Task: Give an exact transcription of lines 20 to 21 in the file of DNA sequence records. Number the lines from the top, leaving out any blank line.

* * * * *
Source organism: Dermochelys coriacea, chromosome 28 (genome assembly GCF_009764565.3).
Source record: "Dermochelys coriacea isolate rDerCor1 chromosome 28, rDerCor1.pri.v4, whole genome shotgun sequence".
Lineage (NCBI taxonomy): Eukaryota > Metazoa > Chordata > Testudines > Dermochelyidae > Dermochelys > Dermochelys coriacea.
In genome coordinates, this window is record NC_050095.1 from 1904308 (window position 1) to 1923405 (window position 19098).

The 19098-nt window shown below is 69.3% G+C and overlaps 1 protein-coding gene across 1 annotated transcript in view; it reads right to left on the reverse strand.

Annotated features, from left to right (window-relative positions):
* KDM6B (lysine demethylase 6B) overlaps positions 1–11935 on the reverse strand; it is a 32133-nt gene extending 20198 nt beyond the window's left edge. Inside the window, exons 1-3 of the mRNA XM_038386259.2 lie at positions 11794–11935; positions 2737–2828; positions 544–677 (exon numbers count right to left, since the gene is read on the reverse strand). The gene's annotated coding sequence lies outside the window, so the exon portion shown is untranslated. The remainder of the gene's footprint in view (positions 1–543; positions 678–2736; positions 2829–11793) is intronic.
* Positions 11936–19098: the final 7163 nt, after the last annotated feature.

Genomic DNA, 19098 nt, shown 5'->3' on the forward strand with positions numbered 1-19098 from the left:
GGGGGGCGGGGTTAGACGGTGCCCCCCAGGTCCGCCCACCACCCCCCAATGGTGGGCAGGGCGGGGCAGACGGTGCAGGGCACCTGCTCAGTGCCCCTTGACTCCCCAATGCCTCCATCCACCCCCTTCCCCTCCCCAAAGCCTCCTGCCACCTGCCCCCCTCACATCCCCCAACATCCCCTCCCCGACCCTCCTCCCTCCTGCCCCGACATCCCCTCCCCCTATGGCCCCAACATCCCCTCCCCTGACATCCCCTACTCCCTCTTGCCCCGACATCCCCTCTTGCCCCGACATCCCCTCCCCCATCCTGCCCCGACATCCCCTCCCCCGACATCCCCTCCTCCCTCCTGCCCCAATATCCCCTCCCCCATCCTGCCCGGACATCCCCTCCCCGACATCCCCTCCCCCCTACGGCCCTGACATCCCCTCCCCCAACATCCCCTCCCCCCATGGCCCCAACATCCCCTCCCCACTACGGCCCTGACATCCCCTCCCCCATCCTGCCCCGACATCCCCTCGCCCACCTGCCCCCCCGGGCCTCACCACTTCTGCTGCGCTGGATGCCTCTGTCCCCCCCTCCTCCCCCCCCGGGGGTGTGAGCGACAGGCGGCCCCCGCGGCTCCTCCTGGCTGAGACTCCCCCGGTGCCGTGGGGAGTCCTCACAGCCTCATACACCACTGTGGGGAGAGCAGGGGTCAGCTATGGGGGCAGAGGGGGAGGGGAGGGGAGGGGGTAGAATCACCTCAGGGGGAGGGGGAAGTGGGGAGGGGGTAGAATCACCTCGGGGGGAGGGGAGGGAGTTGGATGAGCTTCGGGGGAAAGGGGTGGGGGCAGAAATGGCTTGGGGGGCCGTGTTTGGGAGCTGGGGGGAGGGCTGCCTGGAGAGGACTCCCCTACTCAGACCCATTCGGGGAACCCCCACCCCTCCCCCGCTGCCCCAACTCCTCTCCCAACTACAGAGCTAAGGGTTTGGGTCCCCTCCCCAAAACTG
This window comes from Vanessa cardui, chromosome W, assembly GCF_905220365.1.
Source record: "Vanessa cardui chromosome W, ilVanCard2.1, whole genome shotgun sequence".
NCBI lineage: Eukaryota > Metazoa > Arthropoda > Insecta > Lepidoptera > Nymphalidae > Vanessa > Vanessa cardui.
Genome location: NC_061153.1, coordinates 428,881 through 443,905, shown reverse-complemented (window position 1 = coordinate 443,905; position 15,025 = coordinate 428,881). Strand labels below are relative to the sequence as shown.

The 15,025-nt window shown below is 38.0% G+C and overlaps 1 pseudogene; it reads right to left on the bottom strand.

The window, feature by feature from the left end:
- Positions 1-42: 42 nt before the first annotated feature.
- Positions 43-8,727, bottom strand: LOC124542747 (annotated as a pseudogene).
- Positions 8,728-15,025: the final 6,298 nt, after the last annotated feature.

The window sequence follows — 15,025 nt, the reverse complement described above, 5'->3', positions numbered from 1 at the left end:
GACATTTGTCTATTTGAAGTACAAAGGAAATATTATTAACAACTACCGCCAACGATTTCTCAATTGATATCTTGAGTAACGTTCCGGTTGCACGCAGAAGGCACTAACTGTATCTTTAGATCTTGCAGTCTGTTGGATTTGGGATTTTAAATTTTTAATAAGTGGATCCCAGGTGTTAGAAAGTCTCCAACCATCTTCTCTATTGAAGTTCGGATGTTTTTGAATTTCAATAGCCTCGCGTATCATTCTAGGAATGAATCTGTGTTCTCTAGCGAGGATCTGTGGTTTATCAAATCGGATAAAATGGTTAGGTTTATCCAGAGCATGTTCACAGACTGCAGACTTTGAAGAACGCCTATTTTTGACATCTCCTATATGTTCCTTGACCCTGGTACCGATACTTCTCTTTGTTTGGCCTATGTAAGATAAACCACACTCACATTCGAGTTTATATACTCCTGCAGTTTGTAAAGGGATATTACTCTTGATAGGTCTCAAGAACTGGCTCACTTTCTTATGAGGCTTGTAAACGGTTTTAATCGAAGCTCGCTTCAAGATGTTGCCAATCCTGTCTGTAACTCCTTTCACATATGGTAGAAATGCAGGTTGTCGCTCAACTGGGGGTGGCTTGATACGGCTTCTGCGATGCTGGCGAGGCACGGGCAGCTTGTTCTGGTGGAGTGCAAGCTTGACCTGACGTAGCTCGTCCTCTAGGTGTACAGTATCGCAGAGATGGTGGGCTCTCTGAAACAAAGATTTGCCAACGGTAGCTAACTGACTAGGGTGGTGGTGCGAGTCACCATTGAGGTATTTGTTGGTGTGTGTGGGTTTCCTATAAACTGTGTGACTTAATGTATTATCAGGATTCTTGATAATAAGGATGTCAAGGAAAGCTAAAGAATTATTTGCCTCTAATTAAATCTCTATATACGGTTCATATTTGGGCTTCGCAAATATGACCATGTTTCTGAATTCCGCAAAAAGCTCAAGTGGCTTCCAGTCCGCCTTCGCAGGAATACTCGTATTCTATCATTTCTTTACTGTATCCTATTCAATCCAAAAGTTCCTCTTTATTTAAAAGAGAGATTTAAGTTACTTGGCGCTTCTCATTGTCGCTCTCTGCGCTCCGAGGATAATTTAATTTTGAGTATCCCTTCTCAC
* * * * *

The window sequence follows — 15,025 nt, the reverse complement described above, 5'->3', positions numbered from 1 at the left end:
GACATTTGTCTATTTGAAGTACAAAGGAAATATTATTAACAACTACCGCCAACGATTTCTCAATTGATATCTTGAGTAACGTTCCGGTTGCACGCAGAAGGCACTAACTGTATCTTTAGATCTTGCAGTCTGTTGGATTTGGGATTTTAAATTTTTAATAAGTGGATCCCAGGTGTTAGAAAGTCTCCAACCATCTTCTCTATTGAAGTTCGGATGTTTTTGAATTTCAATAGCCTCGCGTATCATTCTAGGAATGAATCTGTGTTCTCTAGCGAGGATCTGTGGTTTATCAAATCGGATAAAATGGTTAGGTTTATCCAGAGCATGTTCACAGACTGCAGACTTTGAAGAACGCCTATTTTTGACATCTCCTATATGTTCCTTGACCCTGGTACCGATACTTCTCTTTGTTTGGCCTATGTAAGATAAACCACACTCACATTCGAGTTTATATACTCCTGCAGTTTGTAAAGGGATATTACTCTTGATAGGTCTCAAGAACTGGCTCACTTTCTTATGAGGCTTGTAAACGGTTTTAATCGAAGCTCGCTTCAAGATGTTGCCAATCCTGTCTGTAACTCCTTTCACATATGGTAGAAATGCAGGTTGTCGCTCAACTGGGGGTGGCTTGATACGGCTTCTGCGATGCTGGCGAGGCACGGGCAGCTTGTTCTGGTGGAGTGCAAGCTTGACCTGACGTAGCTCGTCCTCTAGGTGTACAGTATCGCAGAGATGGTGGGCTCTCTGAAACAAAGATTTGCCAACGGTAGCTAACTGACTAGGGTGGTGGTGCGAGTCACCATTGAGGTATTTGTTGGTGTGTGTGGGTTTCCTATAAACTGTGTGACTTAATGTATTATCAGGATTCTTGATAATAAGGATGTCAAGGAAAGCTAAAGAATTATTTGCCTCTAATTAAATCTCTATATACGGTTCATATTTGGGCTTCGCAAATATGACCATGTTTCTGAATTCCGCAAAAAGCTCAAGTGGCTTCCAGTCCGCCTTCGCAGGAATACTCGTATTCTATCATTTCTTTACTGTATCCTATTCAATCCAAAAGTTCCTCTTTATTTAAAAGAGAGATTTAAGTTACTTGGCGCTTCTCATTGTCGCTCTCTGCGCTCCGAGGATAATTTAATTTTGAGTATCCCTTCTCAC